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Is There A Better Way To Court A Company?


What causes business-development incentives to work or fail? Examples from the Midwest offer clues.

In 1995, Michigan created a program to issue tax credits aimed at creating jobs in a state hurt badly by the U.S. auto industry slump. Over 12 years, the state handed out enticements valued at $2.3 billion over time to 309 projects.

The initiative's impact has been the topic of sharp debate. Skeptics say the state failed to choose carefully among companies seeking aid, pointing to Kmart Corp. (SHLD) as an example. Beginning in 1998, Kmart received tax credits valued at more than $30 million over 20 years. The retail chain, then based in Troy, Mich., agreed to preserve 7,721 jobs in Michigan and create 875 new ones. But even with help, Kmart stumbled and in 2002 filed for Chapter 11 protection. Its head count fell below what it had promised, ending its eligibility for more tax breaks. Kmart merged with Sears Holding Corp. (SHLD) in 2005 and moved its headquarters to Hoffman Estates, Ill.

Michigan's program lacks "clawback" provisions permitting recovery of incentives when companies fail to hold up their end of the bargain. As a result, the state couldn't get back $6.1 million in benefits from Kmart.

The state can, however, point to some successes, such as Haworth Inc., a furniture manufacturer that recently consolidated its operations in Michigan and employs 2,700. Overall, the program has created or retained 38,800 jobs, according to the state.

But a study issued in 2005 by the Mackinac Center for Public Policy, a nonprofit free-market-oriented research group in Midland, Mich., concluded that statewide, Michigan had continued to lose jobs while incentives were being doled out. U.S. Census data show job growth in Michigan from 1995 to 2000, but significant contraction from 2001 to 2003, the last year for which statistics are available. The Michigan Economic Development Corp. says far more jobs would have been lost without the probusiness inducements.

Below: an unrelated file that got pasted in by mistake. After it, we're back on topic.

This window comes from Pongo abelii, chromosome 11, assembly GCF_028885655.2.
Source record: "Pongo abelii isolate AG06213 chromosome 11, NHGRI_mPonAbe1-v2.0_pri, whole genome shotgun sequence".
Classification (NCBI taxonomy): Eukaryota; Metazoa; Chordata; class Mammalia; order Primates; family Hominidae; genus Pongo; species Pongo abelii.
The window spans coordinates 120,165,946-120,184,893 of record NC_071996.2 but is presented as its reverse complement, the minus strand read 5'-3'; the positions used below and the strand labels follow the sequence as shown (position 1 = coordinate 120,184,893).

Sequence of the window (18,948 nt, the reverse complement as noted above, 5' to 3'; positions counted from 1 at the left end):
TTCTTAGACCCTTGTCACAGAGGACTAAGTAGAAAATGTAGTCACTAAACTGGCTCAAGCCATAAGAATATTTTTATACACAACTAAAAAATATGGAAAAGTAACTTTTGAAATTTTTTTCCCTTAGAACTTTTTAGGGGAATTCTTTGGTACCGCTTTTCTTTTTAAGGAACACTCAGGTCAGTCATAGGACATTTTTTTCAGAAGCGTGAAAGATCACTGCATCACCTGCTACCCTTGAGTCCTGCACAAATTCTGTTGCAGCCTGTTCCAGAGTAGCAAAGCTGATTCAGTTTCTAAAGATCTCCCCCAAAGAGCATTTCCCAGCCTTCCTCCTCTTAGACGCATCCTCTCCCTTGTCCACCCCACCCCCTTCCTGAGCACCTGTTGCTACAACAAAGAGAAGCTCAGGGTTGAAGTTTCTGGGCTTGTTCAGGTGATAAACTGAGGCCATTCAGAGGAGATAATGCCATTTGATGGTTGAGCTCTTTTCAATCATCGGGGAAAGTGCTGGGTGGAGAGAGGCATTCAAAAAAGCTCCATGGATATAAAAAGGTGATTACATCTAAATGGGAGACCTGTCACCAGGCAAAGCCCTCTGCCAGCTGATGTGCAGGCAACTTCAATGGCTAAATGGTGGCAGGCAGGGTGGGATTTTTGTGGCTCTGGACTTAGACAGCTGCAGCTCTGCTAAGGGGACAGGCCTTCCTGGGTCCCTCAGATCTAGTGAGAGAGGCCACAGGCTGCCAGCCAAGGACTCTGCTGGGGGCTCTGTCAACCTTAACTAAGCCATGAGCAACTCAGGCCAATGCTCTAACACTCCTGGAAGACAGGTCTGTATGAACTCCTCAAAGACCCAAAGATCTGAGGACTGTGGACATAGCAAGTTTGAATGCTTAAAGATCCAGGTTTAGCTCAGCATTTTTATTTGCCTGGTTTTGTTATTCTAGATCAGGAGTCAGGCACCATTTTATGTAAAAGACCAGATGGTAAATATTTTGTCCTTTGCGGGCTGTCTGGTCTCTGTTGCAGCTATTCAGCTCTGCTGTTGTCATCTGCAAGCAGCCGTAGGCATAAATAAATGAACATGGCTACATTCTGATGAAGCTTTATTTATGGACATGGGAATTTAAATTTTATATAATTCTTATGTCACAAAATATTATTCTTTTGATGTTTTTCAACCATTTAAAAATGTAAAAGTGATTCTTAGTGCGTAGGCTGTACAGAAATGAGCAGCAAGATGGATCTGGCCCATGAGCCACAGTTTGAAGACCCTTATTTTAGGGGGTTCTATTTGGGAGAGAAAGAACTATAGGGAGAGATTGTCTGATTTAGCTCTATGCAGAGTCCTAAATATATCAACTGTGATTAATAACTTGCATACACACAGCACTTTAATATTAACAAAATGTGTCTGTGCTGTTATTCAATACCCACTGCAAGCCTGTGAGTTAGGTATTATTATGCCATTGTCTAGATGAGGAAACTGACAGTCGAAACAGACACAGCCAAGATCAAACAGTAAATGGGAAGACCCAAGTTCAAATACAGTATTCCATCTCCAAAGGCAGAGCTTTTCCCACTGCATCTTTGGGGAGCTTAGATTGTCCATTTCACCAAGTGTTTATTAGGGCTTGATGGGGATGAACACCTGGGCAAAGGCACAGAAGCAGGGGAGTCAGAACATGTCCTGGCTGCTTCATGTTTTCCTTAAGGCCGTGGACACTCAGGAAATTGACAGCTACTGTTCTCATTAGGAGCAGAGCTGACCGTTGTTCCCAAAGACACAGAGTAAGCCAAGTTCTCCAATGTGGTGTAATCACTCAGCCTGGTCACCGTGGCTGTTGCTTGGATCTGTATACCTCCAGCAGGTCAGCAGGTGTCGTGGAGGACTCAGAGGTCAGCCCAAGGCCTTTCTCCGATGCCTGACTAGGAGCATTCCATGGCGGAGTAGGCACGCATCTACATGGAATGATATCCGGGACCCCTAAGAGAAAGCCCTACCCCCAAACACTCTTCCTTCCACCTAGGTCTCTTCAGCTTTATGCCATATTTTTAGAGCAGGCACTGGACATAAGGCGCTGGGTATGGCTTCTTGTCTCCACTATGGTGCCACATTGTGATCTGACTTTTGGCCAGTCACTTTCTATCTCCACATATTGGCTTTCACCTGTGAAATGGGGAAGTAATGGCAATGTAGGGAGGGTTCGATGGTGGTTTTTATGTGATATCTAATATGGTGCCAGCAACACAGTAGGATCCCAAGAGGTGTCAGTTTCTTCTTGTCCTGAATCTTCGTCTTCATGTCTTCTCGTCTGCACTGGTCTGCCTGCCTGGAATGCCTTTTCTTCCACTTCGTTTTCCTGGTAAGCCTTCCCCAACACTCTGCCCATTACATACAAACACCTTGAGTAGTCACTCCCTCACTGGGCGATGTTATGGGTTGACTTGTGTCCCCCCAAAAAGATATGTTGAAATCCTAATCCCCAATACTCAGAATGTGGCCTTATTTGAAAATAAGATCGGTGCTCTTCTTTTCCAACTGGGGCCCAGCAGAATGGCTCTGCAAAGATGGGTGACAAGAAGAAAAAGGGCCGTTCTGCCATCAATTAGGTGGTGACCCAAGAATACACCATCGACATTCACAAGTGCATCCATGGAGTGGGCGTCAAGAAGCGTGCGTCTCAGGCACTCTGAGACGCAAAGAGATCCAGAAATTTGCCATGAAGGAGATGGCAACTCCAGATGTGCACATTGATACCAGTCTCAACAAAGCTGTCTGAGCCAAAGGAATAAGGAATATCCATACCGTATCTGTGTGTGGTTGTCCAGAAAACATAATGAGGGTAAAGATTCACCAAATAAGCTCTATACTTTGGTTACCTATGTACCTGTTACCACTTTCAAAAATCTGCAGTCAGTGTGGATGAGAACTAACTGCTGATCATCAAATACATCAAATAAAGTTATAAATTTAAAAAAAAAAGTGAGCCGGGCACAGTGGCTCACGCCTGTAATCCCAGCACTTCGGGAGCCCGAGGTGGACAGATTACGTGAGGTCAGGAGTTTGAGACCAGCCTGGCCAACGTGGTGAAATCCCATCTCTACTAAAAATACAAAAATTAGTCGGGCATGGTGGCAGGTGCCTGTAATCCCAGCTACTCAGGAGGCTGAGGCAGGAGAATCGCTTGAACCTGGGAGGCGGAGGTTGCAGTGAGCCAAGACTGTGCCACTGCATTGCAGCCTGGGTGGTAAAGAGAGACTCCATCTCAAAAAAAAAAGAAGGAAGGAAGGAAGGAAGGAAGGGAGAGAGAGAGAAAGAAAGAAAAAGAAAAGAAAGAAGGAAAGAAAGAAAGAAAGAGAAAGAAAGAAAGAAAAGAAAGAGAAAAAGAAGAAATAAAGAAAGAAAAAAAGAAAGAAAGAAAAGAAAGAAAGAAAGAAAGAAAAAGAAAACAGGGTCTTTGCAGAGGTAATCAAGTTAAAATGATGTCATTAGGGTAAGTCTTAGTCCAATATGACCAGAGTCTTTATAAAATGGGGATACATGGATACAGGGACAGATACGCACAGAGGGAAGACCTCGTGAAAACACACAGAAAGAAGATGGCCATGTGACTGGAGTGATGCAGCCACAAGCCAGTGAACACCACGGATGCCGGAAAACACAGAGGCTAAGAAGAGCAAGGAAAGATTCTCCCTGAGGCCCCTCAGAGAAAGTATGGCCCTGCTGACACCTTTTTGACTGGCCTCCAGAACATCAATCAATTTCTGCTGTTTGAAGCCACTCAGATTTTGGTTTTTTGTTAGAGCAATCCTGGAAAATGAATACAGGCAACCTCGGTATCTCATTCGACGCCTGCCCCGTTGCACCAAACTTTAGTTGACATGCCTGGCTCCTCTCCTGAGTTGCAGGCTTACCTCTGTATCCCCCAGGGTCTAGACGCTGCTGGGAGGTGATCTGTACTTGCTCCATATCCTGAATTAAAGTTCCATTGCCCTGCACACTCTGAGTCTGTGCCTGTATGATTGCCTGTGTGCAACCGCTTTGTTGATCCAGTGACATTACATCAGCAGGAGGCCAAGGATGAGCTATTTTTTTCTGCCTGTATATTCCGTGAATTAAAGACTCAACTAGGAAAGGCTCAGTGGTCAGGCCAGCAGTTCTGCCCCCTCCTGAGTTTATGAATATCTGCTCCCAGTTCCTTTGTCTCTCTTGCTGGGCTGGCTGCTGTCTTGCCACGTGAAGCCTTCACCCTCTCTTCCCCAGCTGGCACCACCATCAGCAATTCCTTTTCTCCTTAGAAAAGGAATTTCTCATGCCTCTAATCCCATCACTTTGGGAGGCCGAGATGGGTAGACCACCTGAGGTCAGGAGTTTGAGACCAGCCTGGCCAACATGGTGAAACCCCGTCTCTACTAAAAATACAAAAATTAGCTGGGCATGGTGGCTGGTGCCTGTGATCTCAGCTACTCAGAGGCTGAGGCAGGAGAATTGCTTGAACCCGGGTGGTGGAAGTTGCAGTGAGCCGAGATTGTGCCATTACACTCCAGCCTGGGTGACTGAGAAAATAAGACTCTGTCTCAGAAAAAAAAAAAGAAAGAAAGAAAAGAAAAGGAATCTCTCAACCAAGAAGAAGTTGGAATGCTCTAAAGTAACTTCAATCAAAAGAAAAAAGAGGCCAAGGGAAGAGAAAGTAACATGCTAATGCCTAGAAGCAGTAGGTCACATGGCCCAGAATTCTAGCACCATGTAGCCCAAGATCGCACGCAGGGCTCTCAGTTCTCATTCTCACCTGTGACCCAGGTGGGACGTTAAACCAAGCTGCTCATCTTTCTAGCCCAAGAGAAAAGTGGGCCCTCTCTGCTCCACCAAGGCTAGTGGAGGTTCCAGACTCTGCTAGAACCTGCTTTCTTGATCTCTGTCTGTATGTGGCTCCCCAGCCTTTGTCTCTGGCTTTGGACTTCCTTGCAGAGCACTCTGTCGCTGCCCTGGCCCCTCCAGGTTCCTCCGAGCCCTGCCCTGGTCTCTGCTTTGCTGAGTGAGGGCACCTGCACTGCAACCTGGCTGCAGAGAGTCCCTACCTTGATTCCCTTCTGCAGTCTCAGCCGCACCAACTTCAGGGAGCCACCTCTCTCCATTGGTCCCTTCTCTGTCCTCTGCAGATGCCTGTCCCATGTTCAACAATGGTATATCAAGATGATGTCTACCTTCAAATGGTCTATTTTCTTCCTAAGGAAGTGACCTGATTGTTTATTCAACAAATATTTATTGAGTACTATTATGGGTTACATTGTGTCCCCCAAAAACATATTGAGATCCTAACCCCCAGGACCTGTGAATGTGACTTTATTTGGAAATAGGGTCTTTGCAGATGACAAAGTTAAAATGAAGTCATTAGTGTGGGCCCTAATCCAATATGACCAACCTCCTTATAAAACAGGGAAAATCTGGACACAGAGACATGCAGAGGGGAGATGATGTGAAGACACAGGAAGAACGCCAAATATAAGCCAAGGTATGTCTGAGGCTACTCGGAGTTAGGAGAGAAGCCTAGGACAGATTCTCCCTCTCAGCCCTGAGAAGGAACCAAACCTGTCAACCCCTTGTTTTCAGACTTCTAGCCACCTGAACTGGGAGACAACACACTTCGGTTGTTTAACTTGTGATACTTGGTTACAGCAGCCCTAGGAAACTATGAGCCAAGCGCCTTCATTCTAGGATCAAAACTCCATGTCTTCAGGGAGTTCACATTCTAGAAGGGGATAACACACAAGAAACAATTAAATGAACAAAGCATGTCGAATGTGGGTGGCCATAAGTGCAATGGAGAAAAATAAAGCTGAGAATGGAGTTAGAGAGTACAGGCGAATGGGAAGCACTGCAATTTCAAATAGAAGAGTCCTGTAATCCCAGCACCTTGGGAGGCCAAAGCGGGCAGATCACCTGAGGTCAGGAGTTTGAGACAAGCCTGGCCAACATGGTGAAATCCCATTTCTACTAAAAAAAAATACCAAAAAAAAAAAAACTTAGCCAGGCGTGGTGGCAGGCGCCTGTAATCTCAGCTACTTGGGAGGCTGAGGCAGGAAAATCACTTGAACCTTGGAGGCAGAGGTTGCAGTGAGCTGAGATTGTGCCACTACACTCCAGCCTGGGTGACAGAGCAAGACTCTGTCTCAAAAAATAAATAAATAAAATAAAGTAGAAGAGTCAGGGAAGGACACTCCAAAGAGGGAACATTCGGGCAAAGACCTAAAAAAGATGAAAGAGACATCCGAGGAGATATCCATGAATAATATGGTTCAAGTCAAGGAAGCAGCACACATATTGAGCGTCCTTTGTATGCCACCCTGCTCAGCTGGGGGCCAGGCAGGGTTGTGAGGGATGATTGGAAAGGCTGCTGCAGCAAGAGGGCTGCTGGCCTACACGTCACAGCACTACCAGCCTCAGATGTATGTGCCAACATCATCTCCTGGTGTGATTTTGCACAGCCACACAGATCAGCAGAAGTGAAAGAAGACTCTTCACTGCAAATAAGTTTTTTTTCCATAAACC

Public policy experts generally give high grades to a deal crafted by Chicago and the state of Illinois to encourage Ford Motor Co. (F) to build a 155-acre parts-supplier campus near its Chicago assembly plant. But even that project hasn't been a complete success.

In 1999, Ford invited Chicago to compete for the supplier complex against Atlanta, where the automaker also assembled cars. City and state officials collaborated on a deal valued at $117 million over three years, which included road and sewer improvements and worker training. Ford agreed to build 1 million square feet of space for its suppliers and see that 750 full-time jobs were created. The company didn't receive any financial incentives until it met the construction and job goals. Clawback clauses would punish Ford if it failed to deliver.

The supplier campus opened in 2004 with 11 parts companies, and by 2005 it employed 1,038 workers. Tower Automotive and Brose North America Inc. are among the suppliers that feed instrument panels, doors, and other components to the Ford plant a mile down newly extended 126th Street.

Timing helped. After reporting large losses for 2005, Ford announced it would eliminate 30,000 jobs and close 14 plants across North America. Among the casualties: the plant near Atlanta. Having invested heavily in Chicago, Ford spared the 2,300 jobs at its assembly plant there.

But the Chicago complex suffered a big loss in April when parts supplier Visteon Corp. closed its doors, eliminating 290 jobs. That leaves 1,100 supplier employees. "Even with the job losses," says Paul O'Connor, executive director of World Business Chicago, part of the city's Planning Dept., "we still have a state-of-the-art facility on which we can grow."

By Coleman Cowan


American Apparel's Future
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